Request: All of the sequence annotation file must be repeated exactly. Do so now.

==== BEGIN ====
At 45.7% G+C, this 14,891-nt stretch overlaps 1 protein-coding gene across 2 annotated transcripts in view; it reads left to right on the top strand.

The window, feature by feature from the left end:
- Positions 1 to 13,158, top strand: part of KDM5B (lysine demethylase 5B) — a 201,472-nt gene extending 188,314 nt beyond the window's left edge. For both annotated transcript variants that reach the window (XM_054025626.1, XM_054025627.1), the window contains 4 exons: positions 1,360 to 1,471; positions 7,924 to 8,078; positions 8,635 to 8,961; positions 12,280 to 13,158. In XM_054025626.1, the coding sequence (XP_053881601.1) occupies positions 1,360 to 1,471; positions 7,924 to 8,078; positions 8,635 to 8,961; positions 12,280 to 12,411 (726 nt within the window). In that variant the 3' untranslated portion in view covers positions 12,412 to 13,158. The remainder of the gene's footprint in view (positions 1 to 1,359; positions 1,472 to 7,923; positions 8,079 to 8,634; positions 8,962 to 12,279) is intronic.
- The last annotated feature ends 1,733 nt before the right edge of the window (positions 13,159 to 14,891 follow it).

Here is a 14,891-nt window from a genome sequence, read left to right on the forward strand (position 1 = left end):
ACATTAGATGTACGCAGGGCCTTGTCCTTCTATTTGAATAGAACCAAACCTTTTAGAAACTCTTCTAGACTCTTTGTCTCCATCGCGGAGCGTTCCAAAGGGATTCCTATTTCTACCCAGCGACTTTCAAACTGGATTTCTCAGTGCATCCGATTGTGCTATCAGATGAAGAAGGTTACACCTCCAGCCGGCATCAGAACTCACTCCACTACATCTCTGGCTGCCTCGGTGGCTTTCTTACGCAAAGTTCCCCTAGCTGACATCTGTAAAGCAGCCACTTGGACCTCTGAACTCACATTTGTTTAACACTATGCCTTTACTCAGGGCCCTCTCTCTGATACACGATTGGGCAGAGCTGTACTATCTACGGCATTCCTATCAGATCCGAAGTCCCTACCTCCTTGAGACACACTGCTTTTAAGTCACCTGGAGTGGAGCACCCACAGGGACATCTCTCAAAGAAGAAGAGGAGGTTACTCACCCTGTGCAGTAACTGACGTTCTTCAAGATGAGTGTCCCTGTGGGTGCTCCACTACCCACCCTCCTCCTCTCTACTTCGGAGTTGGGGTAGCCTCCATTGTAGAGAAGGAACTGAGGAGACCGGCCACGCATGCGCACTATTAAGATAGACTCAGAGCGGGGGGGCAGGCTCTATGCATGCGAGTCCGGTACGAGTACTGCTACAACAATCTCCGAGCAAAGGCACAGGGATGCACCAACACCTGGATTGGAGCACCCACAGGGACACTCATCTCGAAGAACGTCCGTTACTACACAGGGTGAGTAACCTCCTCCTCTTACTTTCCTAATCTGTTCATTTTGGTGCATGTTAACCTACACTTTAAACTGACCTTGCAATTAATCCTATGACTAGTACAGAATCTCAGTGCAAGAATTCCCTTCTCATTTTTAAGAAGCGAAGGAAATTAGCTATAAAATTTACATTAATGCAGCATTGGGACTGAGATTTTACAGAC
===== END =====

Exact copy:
At 45.7% G+C, this 14,891-nt stretch overlaps 1 protein-coding gene across 2 annotated transcripts in view; it reads left to right on the top strand.

The window, feature by feature from the left end:
- Positions 1 to 13,158, top strand: part of KDM5B (lysine demethylase 5B) — a 201,472-nt gene extending 188,314 nt beyond the window's left edge. For both annotated transcript variants that reach the window (XM_054025626.1, XM_054025627.1), the window contains 4 exons: positions 1,360 to 1,471; positions 7,924 to 8,078; positions 8,635 to 8,961; positions 12,280 to 13,158. In XM_054025626.1, the coding sequence (XP_053881601.1) occupies positions 1,360 to 1,471; positions 7,924 to 8,078; positions 8,635 to 8,961; positions 12,280 to 12,411 (726 nt within the window). In that variant the 3' untranslated portion in view covers positions 12,412 to 13,158. The remainder of the gene's footprint in view (positions 1 to 1,359; positions 1,472 to 7,923; positions 8,079 to 8,634; positions 8,962 to 12,279) is intronic.
- The last annotated feature ends 1,733 nt before the right edge of the window (positions 13,159 to 14,891 follow it).

Here is a 14,891-nt window from a genome sequence, read left to right on the forward strand (position 1 = left end):
ACATTAGATGTACGCAGGGCCTTGTCCTTCTATTTGAATAGAACCAAACCTTTTAGAAACTCTTCTAGACTCTTTGTCTCCATCGCGGAGCGTTCCAAAGGGATTCCTATTTCTACCCAGCGACTTTCAAACTGGATTTCTCAGTGCATCCGATTGTGCTATCAGATGAAGAAGGTTACACCTCCAGCCGGCATCAGAACTCACTCCACTACATCTCTGGCTGCCTCGGTGGCTTTCTTACGCAAAGTTCCCCTAGCTGACATCTGTAAAGCAGCCACTTGGACCTCTGAACTCACATTTGTTTAACACTATGCCTTTACTCAGGGCCCTCTCTCTGATACACGATTGGGCAGAGCTGTACTATCTACGGCATTCCTATCAGATCCGAAGTCCCTACCTCCTTGAGACACACTGCTTTTAAGTCACCTGGAGTGGAGCACCCACAGGGACATCTCTCAAAGAAGAAGAGGAGGTTACTCACCCTGTGCAGTAACTGACGTTCTTCAAGATGAGTGTCCCTGTGGGTGCTCCACTACCCACCCTCCTCCTCTCTACTTCGGAGTTGGGGTAGCCTCCATTGTAGAGAAGGAACTGAGGAGACCGGCCACGCATGCGCACTATTAAGATAGACTCAGAGCGGGGGGGCAGGCTCTATGCATGCGAGTCCGGTACGAGTACTGCTACAACAATCTCCGAGCAAAGGCACAGGGATGCACCAACACCTGGATTGGAGCACCCACAGGGACACTCATCTCGAAGAACGTCCGTTACTACACAGGGTGAGTAACCTCCTCCTCTTACTTTCCTAATCTGTTCATTTTGGTGCATGTTAACCTACACTTTAAACTGACCTTGCAATTAATCCTATGACTAGTACAGAATCTCAGTGCAAGAATTCCCTTCTCATTTTTAAGAAGCGAAGGAAATTAGCTATAAAATTTACATTAATGCAGCATTGGGACTGAGATTTTACAGAC